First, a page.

This post has been niggling in my brain for a few weeks. (not sure if niggling is really a word, but I tend to make stuff up). A few weeks ago, on two seperate occasions on the same day, I had the same conversation that is bugging me still.
Both times, I was talking to a woman about the staggering abortion rate of babies with Down syndrome. Both times, the women were Christian moms who are very pro-life and who have been very supportive of Eon. Both women expressed dismay when I told them that 90% of women terminate their pregnancies when faced with a Ds diagnosis. Both times, I thought we were on the same page...until they expressed the same sentiment that caused me to suck in a breath.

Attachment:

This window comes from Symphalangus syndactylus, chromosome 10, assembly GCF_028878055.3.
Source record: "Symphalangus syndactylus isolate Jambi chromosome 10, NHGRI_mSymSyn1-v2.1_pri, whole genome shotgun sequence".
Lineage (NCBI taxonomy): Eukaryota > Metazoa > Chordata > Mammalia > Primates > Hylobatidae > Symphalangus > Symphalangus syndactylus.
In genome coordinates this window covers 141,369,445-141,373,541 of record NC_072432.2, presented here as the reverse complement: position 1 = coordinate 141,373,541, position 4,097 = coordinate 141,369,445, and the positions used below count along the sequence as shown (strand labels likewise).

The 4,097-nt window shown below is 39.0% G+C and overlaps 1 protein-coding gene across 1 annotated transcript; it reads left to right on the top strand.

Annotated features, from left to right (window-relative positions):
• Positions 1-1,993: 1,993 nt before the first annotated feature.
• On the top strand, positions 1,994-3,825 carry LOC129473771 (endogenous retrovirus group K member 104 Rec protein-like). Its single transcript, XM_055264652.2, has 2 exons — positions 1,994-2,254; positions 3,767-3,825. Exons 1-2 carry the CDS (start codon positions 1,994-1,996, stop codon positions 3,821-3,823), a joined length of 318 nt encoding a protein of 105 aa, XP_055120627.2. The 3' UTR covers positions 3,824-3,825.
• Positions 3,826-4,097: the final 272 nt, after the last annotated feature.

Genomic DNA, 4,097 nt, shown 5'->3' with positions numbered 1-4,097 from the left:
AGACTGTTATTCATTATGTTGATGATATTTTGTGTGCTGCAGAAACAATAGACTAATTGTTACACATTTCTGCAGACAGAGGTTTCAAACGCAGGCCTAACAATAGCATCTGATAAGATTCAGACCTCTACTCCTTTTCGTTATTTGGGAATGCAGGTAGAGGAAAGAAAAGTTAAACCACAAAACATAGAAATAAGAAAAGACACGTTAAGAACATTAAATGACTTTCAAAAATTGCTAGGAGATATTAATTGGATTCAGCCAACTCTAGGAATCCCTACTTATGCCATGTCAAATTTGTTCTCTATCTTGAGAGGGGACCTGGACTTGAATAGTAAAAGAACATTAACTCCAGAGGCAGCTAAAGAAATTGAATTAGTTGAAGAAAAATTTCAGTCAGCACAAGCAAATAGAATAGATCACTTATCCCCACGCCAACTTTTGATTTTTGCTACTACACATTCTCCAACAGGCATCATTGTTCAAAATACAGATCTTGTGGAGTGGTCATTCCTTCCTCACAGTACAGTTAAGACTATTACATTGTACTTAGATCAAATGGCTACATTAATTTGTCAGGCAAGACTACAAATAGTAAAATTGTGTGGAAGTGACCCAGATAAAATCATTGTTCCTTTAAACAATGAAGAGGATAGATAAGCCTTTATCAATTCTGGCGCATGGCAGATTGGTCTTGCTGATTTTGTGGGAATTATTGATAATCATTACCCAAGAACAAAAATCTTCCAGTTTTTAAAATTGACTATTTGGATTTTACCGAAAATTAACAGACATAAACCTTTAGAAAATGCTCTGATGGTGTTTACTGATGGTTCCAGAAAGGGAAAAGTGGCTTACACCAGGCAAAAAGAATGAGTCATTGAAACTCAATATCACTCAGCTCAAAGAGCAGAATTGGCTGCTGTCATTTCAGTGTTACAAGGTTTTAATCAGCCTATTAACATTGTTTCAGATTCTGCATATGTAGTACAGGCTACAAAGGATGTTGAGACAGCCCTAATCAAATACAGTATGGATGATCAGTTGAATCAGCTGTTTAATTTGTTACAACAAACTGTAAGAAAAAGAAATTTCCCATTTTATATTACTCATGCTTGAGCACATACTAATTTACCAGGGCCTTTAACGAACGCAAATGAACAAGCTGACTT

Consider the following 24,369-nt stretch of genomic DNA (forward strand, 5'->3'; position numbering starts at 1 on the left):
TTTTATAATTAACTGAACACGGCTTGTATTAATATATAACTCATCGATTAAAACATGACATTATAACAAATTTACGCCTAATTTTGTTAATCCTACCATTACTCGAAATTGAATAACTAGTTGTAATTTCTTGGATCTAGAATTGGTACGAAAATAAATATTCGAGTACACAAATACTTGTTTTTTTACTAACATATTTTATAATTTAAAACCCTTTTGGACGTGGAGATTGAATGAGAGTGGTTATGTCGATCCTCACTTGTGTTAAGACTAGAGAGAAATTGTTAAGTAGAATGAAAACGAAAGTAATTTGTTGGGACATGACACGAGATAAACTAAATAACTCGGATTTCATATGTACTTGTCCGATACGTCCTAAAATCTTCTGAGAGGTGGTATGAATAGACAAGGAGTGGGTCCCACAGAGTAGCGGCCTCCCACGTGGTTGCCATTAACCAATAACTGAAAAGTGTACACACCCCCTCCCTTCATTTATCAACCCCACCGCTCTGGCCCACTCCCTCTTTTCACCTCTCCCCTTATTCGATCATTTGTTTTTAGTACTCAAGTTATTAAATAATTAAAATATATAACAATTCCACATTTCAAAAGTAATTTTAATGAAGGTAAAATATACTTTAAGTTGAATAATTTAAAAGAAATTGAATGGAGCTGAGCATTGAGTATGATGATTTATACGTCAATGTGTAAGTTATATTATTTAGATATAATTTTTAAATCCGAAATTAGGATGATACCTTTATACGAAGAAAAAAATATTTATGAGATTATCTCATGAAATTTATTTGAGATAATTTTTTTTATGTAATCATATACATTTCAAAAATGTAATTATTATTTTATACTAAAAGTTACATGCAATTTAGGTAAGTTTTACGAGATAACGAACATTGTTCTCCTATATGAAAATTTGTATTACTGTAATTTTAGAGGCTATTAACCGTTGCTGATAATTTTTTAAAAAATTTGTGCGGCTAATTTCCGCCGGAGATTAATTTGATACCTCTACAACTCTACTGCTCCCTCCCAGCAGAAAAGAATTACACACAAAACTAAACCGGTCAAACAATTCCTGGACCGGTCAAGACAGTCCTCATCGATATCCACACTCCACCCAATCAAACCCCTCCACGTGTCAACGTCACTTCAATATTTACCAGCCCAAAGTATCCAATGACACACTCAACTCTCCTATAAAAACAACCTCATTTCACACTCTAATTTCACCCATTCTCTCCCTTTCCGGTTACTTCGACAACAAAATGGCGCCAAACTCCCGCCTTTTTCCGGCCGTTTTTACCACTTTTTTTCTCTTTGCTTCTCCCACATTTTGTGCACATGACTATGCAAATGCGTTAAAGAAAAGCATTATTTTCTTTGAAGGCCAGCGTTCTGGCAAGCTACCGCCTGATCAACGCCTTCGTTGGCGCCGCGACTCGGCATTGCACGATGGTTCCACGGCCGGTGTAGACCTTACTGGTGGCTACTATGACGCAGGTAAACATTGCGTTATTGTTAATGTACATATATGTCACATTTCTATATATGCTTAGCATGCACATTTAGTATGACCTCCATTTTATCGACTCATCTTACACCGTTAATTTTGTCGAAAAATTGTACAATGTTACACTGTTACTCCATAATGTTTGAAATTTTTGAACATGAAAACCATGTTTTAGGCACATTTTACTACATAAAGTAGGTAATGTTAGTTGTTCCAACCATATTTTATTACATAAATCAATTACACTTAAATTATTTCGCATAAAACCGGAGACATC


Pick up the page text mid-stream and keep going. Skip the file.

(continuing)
"That's terrible. I know someone who was told that her baby had Down syndrome, but it turned out to be perfectly healthy." What? Did you mean to just imply that it would be a greater tragedy if she had aborted her "perfectly healthy" baby than it is that so many babies with Down syndrome are aborted?
I know that I am super sensitive to this issue, and I am convinced that neither woman intended to express that sentiment. But, I do think that somewhere in their world view, a belief has taken hold that briefly poked out it's ugly head. The belief that much of society adheres to: "People are valuable for what they can do, versus that they just are." They would deny it, if confronted with it, and I do not think that it is a conscience thought, but it is there. Deep inside, both women believe that aborting a child with Down syndrome is less of a tragedy than aborting a child without it.
It makes me sad. I have more thoughts "niggling" but we are late to an open house.